August 13, 2008


Brazil soy trading remains slow despite CBOT gains



Trading in Brazilian soy remained slow Tuesday (August 12), despite gains on the Chicago Board of Trade.


"Brazil's soy market remains quiet on this week due to CBOT prices remaining lower than a few weeks ago," said Steve Cachia, a soy market analyst at grain brokerage firm Cerealpar.


Although November soy futures rose 18 cents to $12.14 a bushel on the CBOT Tuesday, Brazilian soy producers continue to hold onto their remaining soy.


Cachia said Brazilian producers were betting on Tuesday's US Department of Agriculture's crop production outlook coming in below expectations.


Although the USDA numbers were bullish for soy and CBOT prices rose, there was no real impact for Brazilian farmers, Cachia said.


The USDA's lower-than-expected crop production estimate, based on the first field surveys of US crops, pegged 2008-09 US soy production at 2.973 billion bushels, down from the July estimate of 3.000 billion.


A trader at a major US soy trading company agreed that the USDA soy crop data did little to lift Brazil's soy market on Tuesday.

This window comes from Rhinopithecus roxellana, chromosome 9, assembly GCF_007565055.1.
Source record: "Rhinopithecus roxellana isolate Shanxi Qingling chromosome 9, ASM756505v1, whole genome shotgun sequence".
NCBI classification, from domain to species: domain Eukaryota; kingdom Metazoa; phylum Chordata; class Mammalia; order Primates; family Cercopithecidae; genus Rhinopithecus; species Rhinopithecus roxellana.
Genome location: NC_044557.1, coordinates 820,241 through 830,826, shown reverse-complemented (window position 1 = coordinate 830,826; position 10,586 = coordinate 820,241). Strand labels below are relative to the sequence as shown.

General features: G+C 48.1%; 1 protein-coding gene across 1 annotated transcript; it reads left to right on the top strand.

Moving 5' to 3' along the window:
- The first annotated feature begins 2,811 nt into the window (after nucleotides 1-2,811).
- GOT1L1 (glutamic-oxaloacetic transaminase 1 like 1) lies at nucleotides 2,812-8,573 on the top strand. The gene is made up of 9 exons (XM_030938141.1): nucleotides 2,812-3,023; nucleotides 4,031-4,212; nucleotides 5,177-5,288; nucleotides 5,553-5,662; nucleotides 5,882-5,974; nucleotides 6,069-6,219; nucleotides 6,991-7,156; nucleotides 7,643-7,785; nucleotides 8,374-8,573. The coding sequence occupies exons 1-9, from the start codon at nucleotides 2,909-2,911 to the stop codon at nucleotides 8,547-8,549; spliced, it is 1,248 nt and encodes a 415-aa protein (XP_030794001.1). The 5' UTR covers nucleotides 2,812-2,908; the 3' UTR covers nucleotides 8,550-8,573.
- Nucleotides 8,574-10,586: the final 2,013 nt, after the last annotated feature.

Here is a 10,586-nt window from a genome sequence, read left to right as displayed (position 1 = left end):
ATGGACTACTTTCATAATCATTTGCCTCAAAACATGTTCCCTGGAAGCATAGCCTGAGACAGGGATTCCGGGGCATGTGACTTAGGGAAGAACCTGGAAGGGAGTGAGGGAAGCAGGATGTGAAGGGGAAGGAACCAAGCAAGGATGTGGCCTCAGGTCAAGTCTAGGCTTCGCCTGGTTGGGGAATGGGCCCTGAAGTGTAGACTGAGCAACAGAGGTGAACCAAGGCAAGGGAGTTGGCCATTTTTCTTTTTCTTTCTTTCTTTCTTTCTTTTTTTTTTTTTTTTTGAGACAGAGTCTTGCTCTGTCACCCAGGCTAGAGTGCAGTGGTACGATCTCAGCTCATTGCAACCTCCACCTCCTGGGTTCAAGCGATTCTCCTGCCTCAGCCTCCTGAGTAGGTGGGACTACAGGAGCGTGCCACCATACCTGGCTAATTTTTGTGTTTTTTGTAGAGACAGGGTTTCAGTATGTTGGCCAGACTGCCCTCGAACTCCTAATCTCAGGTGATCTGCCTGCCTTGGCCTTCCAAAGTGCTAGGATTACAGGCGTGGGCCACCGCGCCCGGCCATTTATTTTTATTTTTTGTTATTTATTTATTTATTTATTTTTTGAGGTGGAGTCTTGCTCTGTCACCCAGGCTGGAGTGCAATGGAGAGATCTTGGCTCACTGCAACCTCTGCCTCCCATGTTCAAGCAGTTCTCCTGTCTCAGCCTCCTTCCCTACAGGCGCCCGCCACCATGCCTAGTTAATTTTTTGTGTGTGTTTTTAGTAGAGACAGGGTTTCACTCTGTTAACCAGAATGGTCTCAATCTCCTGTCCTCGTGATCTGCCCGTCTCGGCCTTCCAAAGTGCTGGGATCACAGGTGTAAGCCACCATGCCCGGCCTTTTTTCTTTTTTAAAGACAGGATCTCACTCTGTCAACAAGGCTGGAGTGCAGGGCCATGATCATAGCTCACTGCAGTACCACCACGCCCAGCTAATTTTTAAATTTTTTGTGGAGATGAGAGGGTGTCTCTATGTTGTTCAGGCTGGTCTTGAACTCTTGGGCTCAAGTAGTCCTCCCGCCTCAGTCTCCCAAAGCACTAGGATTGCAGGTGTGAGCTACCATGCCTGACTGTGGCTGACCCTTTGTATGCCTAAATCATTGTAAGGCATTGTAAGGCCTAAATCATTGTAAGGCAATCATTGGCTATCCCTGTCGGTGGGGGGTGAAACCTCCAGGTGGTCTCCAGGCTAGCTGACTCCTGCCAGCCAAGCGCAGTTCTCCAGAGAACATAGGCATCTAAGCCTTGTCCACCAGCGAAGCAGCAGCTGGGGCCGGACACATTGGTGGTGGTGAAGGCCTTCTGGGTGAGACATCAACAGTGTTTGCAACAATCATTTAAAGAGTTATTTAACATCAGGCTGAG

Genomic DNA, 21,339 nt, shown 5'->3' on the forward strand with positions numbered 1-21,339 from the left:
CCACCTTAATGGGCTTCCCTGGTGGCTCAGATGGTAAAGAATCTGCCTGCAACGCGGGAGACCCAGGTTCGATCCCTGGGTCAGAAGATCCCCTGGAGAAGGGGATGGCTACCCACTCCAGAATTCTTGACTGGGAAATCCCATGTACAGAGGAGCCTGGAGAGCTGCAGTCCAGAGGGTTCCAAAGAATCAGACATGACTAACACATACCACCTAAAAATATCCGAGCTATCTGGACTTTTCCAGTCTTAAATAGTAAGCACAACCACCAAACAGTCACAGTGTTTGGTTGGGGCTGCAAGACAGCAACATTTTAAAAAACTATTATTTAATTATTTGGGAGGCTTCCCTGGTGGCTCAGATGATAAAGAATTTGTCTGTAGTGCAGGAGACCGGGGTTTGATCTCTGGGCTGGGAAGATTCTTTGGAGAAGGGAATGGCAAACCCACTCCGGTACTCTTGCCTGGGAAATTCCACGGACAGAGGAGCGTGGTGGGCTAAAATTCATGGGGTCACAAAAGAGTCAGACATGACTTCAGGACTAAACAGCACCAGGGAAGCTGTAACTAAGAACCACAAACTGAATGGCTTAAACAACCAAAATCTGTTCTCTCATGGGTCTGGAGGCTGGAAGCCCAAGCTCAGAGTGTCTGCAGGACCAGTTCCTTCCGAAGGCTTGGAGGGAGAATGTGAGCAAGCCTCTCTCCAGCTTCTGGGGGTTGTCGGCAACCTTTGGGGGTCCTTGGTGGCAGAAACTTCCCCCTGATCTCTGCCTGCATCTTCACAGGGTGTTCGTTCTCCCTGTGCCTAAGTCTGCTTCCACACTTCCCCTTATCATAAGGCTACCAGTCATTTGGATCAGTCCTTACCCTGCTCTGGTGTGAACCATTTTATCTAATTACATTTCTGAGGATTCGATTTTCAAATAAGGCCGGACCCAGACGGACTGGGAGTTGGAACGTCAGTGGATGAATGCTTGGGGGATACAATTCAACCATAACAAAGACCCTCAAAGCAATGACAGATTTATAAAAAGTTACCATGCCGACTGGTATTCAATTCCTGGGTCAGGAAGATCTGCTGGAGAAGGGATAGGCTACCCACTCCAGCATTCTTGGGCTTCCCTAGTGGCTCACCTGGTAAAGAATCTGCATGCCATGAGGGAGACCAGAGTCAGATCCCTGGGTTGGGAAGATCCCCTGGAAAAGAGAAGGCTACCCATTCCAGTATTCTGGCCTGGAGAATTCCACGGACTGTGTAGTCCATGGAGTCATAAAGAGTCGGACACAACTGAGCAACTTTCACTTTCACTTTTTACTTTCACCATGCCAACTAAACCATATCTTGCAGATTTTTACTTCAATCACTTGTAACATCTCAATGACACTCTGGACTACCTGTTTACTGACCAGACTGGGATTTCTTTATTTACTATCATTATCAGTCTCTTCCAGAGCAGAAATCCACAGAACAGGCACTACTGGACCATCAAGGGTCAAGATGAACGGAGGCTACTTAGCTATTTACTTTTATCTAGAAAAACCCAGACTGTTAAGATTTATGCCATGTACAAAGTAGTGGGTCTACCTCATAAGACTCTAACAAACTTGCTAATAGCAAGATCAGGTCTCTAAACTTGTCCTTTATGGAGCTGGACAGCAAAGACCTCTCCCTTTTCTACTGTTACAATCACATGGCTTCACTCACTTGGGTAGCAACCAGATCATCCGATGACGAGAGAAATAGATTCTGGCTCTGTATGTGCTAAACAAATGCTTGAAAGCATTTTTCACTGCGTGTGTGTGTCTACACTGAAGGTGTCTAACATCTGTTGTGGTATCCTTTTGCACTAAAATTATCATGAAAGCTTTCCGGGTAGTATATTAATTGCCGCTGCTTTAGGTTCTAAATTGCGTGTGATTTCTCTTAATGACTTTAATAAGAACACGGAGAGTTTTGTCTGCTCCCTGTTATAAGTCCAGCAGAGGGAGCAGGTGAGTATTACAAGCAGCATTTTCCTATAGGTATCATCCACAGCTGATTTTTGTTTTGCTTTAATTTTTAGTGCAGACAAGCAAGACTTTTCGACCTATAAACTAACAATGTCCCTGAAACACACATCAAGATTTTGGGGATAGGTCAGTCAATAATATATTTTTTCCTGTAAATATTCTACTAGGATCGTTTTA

"There's still no (Brazilian) soy business, even though the (CBOT) is up 18 cents," he said, noting that CBOT prices are still below July levels.


According to the trader, Brazil's soy producers are still "in hiding," waiting for better prices.


Moreover, Brazilian soy isn't competitive for export, he said.


Buyers at Paranagua were offering 50 cents over the September CBOT contract, while sellers wanted 70 cents over on Tuesday. Buyers were also offering 55 cents over the October CBOT contract, with sellers seeking 75 cents over, according to Cerealpar.


The trader expects to see international buyers purchasing the new US soy from September onwards. The remaining Brazilian 2007-08 soy will be up for grabs by Brazilian crushers in the next two months, he said.


Mauricio Cardoso, a commodities desk operator at Flow Corretora, said that the USDA numbers helped Brazilian soy trade a little, but led to small volumes. Factors such as the weak US dollar against the Brazilian real and a positive weather outlook kept soy prices low, he said. The Brazilian real was trading around BRL1.62 against the dollar Tuesday.


Flavio Franca, an analyst at agribusiness consultancy Safras & Mercado, said that with 87 percent of the 2007-08 soy crop already sold, Brazilian farmers can afford to sit tight. "They only sell when they really need to and will wait for better prices," said Franca.


The National Commodities Supply Corporation or Conab, said Thursday that Brazil should harvest 60 million tonnes of soy in the 2007-08 crop.

Conab said Brazil is expected to harvest 2.9 percent more than the 2006-07 coy crop.


Brazil is the world's No. 2 soy producer behind the US.

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